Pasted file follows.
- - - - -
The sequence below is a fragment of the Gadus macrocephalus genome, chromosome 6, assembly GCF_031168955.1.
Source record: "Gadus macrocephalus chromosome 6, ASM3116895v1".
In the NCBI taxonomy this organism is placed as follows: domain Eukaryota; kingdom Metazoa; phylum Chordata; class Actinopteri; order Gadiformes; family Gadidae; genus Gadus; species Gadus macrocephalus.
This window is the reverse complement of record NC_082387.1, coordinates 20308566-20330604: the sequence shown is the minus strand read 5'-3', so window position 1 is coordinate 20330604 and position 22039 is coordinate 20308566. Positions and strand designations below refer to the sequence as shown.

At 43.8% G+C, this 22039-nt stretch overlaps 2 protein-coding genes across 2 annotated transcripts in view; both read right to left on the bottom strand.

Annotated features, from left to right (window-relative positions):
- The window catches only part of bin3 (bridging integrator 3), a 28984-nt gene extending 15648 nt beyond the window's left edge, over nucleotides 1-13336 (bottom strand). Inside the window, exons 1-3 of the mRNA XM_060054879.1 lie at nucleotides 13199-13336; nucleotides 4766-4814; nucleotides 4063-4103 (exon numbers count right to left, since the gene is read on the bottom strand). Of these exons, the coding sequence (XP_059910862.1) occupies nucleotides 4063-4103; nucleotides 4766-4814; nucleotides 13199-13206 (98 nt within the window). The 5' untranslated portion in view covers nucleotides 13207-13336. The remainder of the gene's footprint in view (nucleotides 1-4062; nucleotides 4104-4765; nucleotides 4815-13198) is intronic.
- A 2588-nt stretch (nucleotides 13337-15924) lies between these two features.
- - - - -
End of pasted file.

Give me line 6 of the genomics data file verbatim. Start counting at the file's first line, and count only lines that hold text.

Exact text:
Annotated features, from left to right (window-relative positions):